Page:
Is the Compassionate Care Act truly compassionate? Compassion doesn’t discriminate. These awful diseases don’t discriminate, and neither does medicine. The truth is, they feed these babies drugs like morphine like candy. Morphine comes from the opium plant and all it does is get you high! It’s also deadly! But I have not seen or heard one person opposing the legalization of cannabis voice concerns about drugs like morphine. From aspirin to codeine, most drugs are extracts or synthesized components of plants. Many of my daughter’s chemotherapy drugs came from plants. Only those plants are highly toxic and don’t decipher healthy from cancerous cells, killing everything in their reach. When given in incremental doses, the high from cannabis can be avoided. Actually, CBD counteracts the psychoactivity of THC. But remember, many of our man made FDA-approved drugs serve no purpose other than to get you high. These drugs kill thousands every year. The science behind why cannabis isn’t deadly is enlightening, I just wonder how one of the safest and certainly most medicinal plants on the face of the Earth is one of the only plants an entire country set out on a witch hunt for (I don’t actually wonder, because I know exactly why). The U.S. Government patented cannabis as a neuroprotectant and antioxidant, with Bill Clinton’s signature on the patent application two decades ago. They have continued to grow cannabis at the University of Mississippi while funding research in Israel for several decades. In fact, most of the studies I turned to before making my decision to try cannabis and many of the scientists I spoke to came from Israel. “A concerned mother does better research than the FBI.” I am not a conspiracy theorist, but these are not coincidences.


    Within a week of beginning cannabis-based medicines, my daughter was no longer at risk for a feeding tube. She was taken off of several antiemetic medications for nausea and vomiting, appetite stimulants, and narcotic pain medicines (none of which ever worked very well, but all with a 3-page list of horrific and potentially deadly side effects). Nothing can change what you witness with your own eyes, especially when it matches up with the science. More importantly, she continues to see tumor shrinkage at her MRI last month… 8 months off chemo! I was not a cannabis activist before I watched my daughter dying and being resuscitated. I was not an activist of any kind before I witnessed her endure hours of fear and pain every day… constant vomiting and weight loss… paralysis and brain damage. Before I watched my daughter’s perfect toddler life turn into a waking nightmare… before she went from a happy, trusting, dancing baby to a terrified cancer patient in the blink of an eye… before I laid in her hospital bed for months watching her breathe to make sure she was still alive… before they told me they could give her no pain medicine after drilling into her skull because their narcotics were respiratory suppressants (which cannabis is not)… I was not an advocate for cannabis as medicine.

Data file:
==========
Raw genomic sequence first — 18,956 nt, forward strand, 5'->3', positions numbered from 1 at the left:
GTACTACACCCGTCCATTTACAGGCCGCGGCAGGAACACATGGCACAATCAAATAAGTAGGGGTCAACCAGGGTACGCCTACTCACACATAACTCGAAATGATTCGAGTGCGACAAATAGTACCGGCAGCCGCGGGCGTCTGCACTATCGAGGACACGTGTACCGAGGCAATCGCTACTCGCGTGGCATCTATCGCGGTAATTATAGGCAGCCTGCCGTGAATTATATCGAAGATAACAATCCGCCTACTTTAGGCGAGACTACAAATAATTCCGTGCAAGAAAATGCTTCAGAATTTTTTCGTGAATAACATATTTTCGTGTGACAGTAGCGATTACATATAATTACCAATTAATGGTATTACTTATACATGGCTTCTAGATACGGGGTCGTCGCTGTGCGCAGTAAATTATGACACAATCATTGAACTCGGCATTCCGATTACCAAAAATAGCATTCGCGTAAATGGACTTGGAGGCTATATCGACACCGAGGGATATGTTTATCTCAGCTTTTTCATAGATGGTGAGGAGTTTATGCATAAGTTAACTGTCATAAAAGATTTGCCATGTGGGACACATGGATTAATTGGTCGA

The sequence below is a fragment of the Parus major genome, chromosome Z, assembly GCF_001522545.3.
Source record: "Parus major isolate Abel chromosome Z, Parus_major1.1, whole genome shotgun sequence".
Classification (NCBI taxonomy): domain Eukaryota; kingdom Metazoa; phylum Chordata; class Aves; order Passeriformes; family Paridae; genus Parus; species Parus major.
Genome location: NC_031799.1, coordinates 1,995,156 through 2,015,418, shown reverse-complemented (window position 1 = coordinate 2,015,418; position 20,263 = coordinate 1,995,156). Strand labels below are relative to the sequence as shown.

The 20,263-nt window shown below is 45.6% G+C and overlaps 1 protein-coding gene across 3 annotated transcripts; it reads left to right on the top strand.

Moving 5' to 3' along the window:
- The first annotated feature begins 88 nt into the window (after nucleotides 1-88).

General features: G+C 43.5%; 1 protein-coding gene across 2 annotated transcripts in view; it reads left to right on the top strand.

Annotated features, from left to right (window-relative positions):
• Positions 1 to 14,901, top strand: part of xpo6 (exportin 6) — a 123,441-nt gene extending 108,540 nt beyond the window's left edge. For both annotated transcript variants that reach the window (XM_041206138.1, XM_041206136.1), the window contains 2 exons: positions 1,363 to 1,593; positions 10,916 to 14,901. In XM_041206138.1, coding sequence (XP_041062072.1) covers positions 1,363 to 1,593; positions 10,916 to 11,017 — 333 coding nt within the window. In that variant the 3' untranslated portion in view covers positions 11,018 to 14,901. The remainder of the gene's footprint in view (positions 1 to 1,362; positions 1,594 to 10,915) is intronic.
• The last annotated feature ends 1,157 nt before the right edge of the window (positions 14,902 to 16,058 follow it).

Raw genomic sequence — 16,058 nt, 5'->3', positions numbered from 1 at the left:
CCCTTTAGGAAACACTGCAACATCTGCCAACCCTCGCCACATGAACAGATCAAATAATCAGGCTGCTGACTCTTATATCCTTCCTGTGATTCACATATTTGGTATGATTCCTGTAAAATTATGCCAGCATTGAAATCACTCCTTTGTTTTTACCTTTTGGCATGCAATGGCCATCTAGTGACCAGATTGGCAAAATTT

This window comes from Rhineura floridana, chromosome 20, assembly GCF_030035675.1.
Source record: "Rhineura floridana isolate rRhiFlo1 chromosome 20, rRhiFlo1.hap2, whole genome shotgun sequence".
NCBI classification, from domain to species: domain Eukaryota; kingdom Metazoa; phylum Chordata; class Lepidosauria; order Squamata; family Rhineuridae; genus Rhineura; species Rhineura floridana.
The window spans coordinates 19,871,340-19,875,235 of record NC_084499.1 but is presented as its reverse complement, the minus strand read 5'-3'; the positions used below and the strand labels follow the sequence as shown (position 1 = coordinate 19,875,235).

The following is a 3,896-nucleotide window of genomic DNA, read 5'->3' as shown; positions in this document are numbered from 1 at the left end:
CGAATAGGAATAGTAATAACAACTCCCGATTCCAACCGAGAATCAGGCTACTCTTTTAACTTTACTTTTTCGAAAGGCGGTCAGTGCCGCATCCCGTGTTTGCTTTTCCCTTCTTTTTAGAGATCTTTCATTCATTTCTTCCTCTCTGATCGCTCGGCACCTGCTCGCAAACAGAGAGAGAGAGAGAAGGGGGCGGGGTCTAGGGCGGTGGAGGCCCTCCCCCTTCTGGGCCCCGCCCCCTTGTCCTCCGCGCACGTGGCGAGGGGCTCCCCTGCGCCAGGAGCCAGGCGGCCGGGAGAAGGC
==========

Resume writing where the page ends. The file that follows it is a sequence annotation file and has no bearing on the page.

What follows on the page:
Until I learned the hard way that doctors and scientists are not Gods, that they don’t have all the answers, and that all of the chemo agents they give these babies cause later cancers… that most medications for cancer, seizures, and many critical illnesses cause severe and permanent damage to these babies’ brains and organs… that childhood cancer gets only 4% of the federal cancer research funding and that only 2 new chemotherapy agents had been approved for children in the last several decades…. I was not an advocate for much of anything in particular. But I never lacked compassion. Had I known of the suffering, I would not have turned away. Today, I am aware of the suffering. And I know how to help. One of my greatest regrets is that cannabis was a last resort instead of a first choice. I could have spared my daughter many months of unnecessary suffering. I am a common sense advocate fighting for common sense legislation. There is a reason the parents of critically ill children, the patients, and their loved ones are all fighting the same fight. Cannabis is the safest, most compassionate, and effective medicine for many devastating illnesses in patients of all ages. Let’s stop trying to monopolize on it and just get it in the ground already. Florida has acknowledged the medicinal benefits of cannabis for decades, and yesterday we saw the first jury-tried medical necessity case come back with an historic “not guilty”! Under medical necessity in the State of Florida, if a patient can verify their need and has a right to use cannabis as medicine, where are they supposed to get it from? Up the street? We need safe access and regulations in place immediately.


    The people get it, and we need our elected officials to make sure our will is done. The supposed fear of abuse by some can no longer justify the denial of its medicinal benefits to millions of suffering. Criminals and drug addicts do not abide by laws. The only people truly suffering because of these laws are the patients. Additionally, politicians should not be determining what is and isn’t medicine, much less what diseases can be treated with particular medicines. This should be at the discretion of someone who has the education to back that decision. Healthcare should be between a physician and a patient. Politicians are vocal about having a deep mistrust of Florida’s doctors, and believe they will prescribe medication to patients who don’t need it. This needs to be addressed directly, without using patients as pawns. FDA-approved narcotics kill. Cannabis does not. There are thousands of studies showcasing the vast array of medicinal benefits of this plant. For those who are concerned about FDA-approval, or the lack thereof, please consider that the FDA will approve a pharmaceutical medication in a matter of weeks, only to recall it the following year once enough injuries and deaths are attributed to it. We have all seen this time and time again. As an aside, the FDA doesn’t actually have a say in the medicinal benefits of plants. Should we be more scared of something that is or is not FDA-approved? Follow the money.


    Moriah Barnhart is an advocate for the use of cannabis and marijuana for medicinal purposes. She helps run a national support group called CannaMoms that helps mothers and paretns help find treatment for their sick children. You can visit the site here.